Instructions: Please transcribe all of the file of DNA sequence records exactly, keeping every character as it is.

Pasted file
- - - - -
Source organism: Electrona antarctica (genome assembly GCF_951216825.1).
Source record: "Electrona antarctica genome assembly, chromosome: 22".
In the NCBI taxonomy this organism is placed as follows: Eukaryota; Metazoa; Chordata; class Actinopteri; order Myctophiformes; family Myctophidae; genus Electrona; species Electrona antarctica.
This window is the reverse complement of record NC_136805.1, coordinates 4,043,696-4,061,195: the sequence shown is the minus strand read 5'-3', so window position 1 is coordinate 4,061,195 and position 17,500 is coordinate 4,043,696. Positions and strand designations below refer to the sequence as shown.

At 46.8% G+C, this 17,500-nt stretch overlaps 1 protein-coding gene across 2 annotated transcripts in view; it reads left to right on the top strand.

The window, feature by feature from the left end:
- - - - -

Source organism: Electrona antarctica (genome assembly GCF_951216825.1).
Source record: "Electrona antarctica genome assembly, chromosome: 22".
In the NCBI taxonomy this organism is placed as follows: Eukaryota; Metazoa; Chordata; class Actinopteri; order Myctophiformes; family Myctophidae; genus Electrona; species Electrona antarctica.
This window is the reverse complement of record NC_136805.1, coordinates 4,043,696-4,061,195: the sequence shown is the minus strand read 5'-3', so window position 1 is coordinate 4,061,195 and position 17,500 is coordinate 4,043,696. Positions and strand designations below refer to the sequence as shown.

At 46.8% G+C, this 17,500-nt stretch overlaps 1 protein-coding gene across 2 annotated transcripts in view; it reads left to right on the top strand.

The window, feature by feature from the left end: